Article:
Indeed, India’s dependence vis-à-vis the US is more and more obvious in many different domains. Though India has been trying to play it from all sides, several defence pacts that it has signed with the US (to name a few, General Security of Military Information Agreement, Logistics Exchange Memorandum of Agreement, COMCASA, Industrial Security Annex) may restrict India from saying “no” to the US should it ask for military assistance in the Middle East. India has already made an unscheduled deployment of INS Vikramaditya to the North Arabian Sea on-board Light Combat Aircrafts. Though the deployment may be for evacuating Indians in distress in Iran, it may also indicate India’s intent to respond to the US call. The US defence secretary also recently spoke with Indian Defence Minister Rajnath Singh. Though India has not participated in any military operations, other than UN peacekeeping, after the conflict in Sri Lanka in 1987, it has participated in numerous joint exercises with the US around “interoperability” of Indian and American troops.
This new crisis may seal the fate of India-Iran relations. Though Iran has relied on India in times of sanctions, India’s increasing tendency to accommodate American requests has put a dent in India-Iran relations. Iran’s Foreign Minister Mohammad Javad Zarif recently voiced this disillusionment when he said that, “India has certainly taken a stance against the sanctions. so that’s been encouraging, (but) of course, we expected our friends to be more resilient vis-a-vis US pressure”.
The US recently exempted the Chabahar port from sanctions stating that the port has been crucial for India to provide humanitarian aid in Afghanistan. India’s foreign minister also recently visited the Chabahar port and it is likely that funds allocated for its development may be increased. Such exemptions may be US tricks to lure and keep India on its side. Though exempting the Chabahar port from sanctions is a good move, it was not a crucial move that would have changed India’s dynamics in the Middle East — India was anyway putting Chabahar on the back seat, after realising that American sanctions had completely transformed the regional landscape, geopolitically as well as economically (especially in terms of trade).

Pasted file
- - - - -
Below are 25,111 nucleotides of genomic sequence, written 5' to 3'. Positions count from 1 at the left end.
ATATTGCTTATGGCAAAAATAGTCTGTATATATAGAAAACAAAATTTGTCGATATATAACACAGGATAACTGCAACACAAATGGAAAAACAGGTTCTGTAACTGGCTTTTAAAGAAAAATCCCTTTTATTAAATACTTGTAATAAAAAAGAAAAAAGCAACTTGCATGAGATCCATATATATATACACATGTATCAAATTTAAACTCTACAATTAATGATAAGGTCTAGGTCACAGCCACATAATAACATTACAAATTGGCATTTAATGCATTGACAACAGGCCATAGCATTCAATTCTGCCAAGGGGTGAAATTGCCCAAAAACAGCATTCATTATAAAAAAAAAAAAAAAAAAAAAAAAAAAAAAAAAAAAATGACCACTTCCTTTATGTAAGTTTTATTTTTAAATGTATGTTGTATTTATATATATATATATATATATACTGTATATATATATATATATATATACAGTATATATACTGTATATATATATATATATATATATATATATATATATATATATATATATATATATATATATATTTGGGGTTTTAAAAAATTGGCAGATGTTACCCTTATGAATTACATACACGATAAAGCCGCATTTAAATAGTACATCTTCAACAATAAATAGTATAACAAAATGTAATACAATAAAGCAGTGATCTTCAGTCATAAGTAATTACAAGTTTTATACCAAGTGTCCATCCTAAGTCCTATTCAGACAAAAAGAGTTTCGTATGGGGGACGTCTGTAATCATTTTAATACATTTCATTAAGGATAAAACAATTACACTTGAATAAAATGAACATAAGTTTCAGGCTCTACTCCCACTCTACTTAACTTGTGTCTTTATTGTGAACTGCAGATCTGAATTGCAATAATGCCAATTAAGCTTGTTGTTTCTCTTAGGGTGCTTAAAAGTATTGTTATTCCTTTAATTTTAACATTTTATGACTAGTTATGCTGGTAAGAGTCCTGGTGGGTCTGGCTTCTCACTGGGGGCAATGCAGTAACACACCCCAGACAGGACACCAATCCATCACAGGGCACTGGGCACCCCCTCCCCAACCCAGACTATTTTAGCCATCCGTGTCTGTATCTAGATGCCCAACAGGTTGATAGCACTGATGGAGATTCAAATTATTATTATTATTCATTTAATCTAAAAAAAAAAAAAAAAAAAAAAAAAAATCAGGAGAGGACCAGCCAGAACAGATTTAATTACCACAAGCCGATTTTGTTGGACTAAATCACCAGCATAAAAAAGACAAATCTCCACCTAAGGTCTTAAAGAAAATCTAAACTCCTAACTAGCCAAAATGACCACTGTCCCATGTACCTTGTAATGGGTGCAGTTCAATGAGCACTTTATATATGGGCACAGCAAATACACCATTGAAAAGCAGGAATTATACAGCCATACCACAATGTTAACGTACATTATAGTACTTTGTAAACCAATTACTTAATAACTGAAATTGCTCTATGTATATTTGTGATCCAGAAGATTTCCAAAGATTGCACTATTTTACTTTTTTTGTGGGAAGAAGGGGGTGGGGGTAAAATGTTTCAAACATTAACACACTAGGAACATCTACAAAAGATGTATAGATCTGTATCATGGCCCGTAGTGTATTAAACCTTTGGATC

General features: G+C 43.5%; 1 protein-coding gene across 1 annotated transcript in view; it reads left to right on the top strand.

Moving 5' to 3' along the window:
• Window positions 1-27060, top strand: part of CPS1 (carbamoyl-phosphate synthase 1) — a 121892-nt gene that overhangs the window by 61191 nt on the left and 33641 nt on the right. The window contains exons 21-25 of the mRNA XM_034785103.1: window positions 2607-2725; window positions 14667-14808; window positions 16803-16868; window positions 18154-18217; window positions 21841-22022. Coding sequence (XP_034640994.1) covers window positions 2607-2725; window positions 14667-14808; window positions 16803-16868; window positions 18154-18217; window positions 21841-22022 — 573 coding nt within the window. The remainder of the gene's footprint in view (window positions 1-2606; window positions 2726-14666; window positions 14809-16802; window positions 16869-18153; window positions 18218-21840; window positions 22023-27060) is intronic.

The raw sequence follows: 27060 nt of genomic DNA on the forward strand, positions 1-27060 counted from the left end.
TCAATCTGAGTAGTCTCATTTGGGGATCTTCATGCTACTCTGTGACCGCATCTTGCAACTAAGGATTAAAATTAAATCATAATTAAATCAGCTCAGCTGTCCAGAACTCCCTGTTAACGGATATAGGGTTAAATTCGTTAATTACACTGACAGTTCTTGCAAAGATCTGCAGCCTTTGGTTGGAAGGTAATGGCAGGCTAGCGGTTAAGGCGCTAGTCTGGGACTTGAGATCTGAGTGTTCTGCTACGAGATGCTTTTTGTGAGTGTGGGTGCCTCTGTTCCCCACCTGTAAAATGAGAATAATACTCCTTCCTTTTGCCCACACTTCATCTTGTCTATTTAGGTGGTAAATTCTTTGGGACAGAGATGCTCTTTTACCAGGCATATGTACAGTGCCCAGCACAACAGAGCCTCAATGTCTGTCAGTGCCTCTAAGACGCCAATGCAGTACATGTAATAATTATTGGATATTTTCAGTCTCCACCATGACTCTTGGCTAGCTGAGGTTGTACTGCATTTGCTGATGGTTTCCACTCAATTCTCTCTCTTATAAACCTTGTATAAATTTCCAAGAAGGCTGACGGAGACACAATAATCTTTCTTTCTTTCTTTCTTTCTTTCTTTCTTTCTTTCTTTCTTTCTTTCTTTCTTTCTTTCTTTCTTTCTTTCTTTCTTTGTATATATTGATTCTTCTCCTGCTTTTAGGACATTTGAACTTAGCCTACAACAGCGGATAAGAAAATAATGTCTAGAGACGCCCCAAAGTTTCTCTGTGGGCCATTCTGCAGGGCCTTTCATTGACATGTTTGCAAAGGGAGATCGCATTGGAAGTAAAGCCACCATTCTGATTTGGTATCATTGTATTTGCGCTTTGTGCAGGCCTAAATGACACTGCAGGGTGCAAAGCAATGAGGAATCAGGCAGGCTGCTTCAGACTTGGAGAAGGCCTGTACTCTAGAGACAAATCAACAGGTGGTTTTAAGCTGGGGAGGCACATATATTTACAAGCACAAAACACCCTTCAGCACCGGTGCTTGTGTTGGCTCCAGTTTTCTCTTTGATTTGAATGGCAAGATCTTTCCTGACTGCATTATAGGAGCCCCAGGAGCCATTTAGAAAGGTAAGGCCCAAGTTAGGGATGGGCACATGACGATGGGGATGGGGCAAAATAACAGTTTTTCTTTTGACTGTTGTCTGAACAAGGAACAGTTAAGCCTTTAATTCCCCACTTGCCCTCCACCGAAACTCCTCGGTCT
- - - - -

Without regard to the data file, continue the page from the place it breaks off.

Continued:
It is very likely that India is now taking the side of the US against Iran, with the blessings of Israel and Saudi Arabia which is becoming an important partner and investor along with the UAE. In this context, Iran may turn to China more actively. Beijing has already committed over USD400 billion in Iran’s energy-related manufacturing sector over the next 25 years. While India has stopped the purchase of Iranian crude completely since May 2019 when it was announced that Significant Reduction Exception (SRE) would not be extended, China continues to buy an average of 1,61,000 bpd, as of October 2019 from Iran. Albeit this has come down from 8,28,000 bpd in October 2018, China remains Iran’s largest single buyer.
In many ways, the present crisis is an acid test for India’s doctrine of strategic autonomy or multi-alignment — new variants of the non-alignment of yesterday. It clarifies where India stands in international relations, but ambiguity was probably a more comfortable position.
This article first appeared in the print edition of The Indian Express, titled 'Three's a crowd', on January 15, 2020.
Jaffrelot is senior research fellow at CERI-Sciences Po/CNRS, Paris and professor of Indian Politics and Sociology at King’s India Institute and Jumle is an associate at Ikigai Law, New Delhi